The target audiences of this book are post-secondary instructors and instructional designers. It is extremely thorough and covers three main topics of Getting Started, Putting the Course Together and Teaching in the Online Classroom.
Getting Started is an overview of online teaching, including answers to many common questions or concerns, reasons why classes should be offered online and also a detailed look at your institution’s level of readiness. At the University of Saskatchewan we fall into the high-readiness category, which bodes well for any instructors that are moving into teaching online.
Putting the Course Together looks at the process of building an online course. It explains that you should not plan to use all of the same materials as face-to-face course. Instead you should begin with an instructional design process of Analysis, Writing Outcomes and Design. This does not mean you will need to build everything from scratch, but rather suggests that the online medium may provide or require different approaches for some outcomes. Chapter 3 on Course Design and Development is a chapter that I would highly recommend be read by all instructors that are exploring teaching online.
The Putting the Course Together section of the book also looks at:
- working with others to design content
- building the syllabus
- putting the content together
- organizing the content online
- student activities, including discussion boards, guest speakers, group work and so much more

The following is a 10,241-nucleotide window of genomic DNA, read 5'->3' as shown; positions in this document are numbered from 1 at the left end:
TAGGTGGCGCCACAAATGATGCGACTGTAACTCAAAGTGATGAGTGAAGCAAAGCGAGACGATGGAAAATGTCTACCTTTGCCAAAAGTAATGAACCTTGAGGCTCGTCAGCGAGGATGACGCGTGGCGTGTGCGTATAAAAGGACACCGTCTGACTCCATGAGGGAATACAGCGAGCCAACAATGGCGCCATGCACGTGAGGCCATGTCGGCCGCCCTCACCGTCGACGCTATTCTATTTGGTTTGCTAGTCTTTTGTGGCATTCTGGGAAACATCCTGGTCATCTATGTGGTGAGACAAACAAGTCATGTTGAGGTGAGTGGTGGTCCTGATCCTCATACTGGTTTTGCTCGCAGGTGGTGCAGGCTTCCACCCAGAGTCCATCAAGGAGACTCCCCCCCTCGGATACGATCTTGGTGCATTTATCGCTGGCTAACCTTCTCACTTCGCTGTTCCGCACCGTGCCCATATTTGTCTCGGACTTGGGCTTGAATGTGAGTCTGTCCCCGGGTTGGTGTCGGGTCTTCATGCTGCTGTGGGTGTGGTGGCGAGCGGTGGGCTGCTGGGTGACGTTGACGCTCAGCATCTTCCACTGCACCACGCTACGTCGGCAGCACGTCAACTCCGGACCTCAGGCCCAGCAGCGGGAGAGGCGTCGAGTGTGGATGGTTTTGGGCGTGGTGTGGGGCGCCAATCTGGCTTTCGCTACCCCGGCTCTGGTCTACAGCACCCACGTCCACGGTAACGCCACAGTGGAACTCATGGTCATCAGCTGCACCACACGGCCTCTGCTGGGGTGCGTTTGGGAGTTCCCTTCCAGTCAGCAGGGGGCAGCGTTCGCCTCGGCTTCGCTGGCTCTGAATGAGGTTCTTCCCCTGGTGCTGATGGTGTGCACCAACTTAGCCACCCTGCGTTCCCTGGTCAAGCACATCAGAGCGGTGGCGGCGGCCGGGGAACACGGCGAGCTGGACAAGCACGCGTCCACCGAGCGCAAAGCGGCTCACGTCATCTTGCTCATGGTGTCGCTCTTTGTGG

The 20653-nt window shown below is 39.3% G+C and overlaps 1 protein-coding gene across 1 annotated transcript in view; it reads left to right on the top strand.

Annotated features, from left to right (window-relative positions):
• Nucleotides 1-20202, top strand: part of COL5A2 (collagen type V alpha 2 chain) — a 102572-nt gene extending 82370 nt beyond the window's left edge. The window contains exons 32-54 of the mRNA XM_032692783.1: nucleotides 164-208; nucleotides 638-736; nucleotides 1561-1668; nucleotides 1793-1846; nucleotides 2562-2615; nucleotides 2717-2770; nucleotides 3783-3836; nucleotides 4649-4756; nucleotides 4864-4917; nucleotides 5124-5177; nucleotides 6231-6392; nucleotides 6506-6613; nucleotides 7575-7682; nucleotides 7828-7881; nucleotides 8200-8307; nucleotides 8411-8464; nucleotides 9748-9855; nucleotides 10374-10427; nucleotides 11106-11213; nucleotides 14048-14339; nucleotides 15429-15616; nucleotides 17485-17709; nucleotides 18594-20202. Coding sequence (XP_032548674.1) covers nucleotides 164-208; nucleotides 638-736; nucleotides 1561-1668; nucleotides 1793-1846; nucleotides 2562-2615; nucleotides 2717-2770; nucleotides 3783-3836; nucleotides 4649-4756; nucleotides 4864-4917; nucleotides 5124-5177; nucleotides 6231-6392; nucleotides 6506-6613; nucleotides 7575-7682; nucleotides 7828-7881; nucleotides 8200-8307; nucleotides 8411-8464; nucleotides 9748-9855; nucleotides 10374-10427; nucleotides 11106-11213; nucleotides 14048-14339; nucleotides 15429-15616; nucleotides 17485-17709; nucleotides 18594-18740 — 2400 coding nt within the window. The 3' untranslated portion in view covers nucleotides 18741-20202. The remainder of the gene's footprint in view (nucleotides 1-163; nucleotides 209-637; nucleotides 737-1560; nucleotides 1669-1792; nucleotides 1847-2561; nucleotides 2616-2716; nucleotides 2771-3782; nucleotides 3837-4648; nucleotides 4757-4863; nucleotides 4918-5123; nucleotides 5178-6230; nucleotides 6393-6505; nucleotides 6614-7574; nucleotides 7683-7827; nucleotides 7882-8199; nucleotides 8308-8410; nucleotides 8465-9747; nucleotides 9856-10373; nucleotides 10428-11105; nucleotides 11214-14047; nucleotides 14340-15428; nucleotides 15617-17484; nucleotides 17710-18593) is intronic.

- web 2.0 tools
- assessment rubrics
This section of the book may be better to scan through to find topics that you are looking for rather and coming back to when necessary rather than reading straight through because it goes very in depth and covers an overwhelmingly large variety of topics and tools.
Teaching in the Online Classroom begins with a look at technical problems that students will undoubtedly face and gives suggestions on how to deal with them, including how to orient your students to online learning. It then discusses classroom management with a focus again on how to effectively run asynchronous discussion boards. There are even examples provided of how to deal with more serious classroom management problems. The second to last chapter looks specifically at how to effectively run Blended Courses.
This book is great for anyone who is designing online courses or is taking on the task of teaching online courses. It covers every topic I can think related to teaching online and does so in a very practical way. Be warned that this is not a book that you would want to read just weeks before beginning to teach online, but rather should be read about six months to a year in advance of the course in order to start framing your online teaching style and philosophy. The book should then be referenced again when designing and teaching the course.